These two observations perfectly fit the life-cycle of a bubble chart that has been posted on this site many times before. I have attached it again here for reference.

What are people's thoughts on this? Are we now about to see the real house price crash?

What do you think the responses are going to be? For most, another 40-60% further drops is on the cards.

Needless to say I do not share this view. At most another 5% although as it stands, we are in the recovery stage.

A simple rational for my view is that most sellers will not sell for the above 40-60% quoted, unless being forced to.

So the dream is still on..........................

Edited by Valerius

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http://www.independent.co.uk/news/business...ry-1703241.html

Now I think it is pretty clear that in the past 2 months there has been a kind of mini bounce in house sales, with many going Sold STC and under offer, though of course many of these deals could still fall through due to a lack of mortgage lending. But those deals aside, I am now seeing increasing evidence this month on property bee of more homes hitting the market and further price reductions, so it looks like the bounce has ended.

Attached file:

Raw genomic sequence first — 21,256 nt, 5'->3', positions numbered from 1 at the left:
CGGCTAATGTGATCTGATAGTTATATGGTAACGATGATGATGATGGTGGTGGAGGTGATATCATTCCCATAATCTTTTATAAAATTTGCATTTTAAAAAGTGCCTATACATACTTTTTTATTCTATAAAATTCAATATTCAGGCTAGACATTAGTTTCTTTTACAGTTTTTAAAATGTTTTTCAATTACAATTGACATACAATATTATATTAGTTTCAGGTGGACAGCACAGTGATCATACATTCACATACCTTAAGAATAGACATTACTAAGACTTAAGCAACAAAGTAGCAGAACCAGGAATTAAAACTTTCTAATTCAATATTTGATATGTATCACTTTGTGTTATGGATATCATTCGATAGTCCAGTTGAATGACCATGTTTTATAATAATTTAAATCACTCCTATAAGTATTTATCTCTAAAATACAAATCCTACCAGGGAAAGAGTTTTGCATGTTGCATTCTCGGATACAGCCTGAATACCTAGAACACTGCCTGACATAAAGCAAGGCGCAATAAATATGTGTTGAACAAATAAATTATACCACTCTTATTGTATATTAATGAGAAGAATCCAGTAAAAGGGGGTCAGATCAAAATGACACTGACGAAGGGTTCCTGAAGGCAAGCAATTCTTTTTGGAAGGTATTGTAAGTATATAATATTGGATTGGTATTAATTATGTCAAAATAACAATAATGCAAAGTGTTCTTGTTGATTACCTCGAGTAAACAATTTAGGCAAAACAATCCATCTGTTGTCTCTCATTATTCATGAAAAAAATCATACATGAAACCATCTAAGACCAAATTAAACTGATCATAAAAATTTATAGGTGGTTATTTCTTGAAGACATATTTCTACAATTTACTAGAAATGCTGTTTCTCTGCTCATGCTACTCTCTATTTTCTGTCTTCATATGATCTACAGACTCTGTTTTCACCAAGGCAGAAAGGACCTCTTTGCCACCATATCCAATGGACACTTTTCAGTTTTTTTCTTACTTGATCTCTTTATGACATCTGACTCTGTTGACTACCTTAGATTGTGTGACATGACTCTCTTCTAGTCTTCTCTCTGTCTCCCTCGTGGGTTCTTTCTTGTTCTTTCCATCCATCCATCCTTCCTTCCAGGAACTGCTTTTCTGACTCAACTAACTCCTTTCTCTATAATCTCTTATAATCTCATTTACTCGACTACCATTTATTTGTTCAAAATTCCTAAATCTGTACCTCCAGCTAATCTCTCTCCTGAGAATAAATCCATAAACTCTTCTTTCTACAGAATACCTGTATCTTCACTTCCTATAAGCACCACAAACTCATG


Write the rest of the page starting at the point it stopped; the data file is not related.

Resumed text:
These two observations perfectly fit the life-cycle of a bubble chart that has been posted on this site many times before. I have attached it again here for reference.

What are people's thoughts on this? Are we now about to see the real house price crash?

No, I don't think the HPC will gather momentum yet. It will take a few more months before the higher rates (whether BoE or Lender-driven) kick in, and the grey skies dampen enthusiasm. My bet is that the stats (i.e. Haliwide/LR) will show small rises for the next 3 months - don't forget these lag - then a bottoming out in September/October, followed by a return to subtantial month-on-month falls from November onwards.

The advice has always been: If you're a seller, sell in Spring/Summer, if a buyer, buy Autumn/winter.

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First off how dare you put spaces in MY NAME!!!!! :P:lol::lol:

Lenders Rush To Raise Fixed-rate Mortgages

It would seem that if we are going to haven another leg down it's been set up nicely.

Even though volumes are down, sales are reported as happening.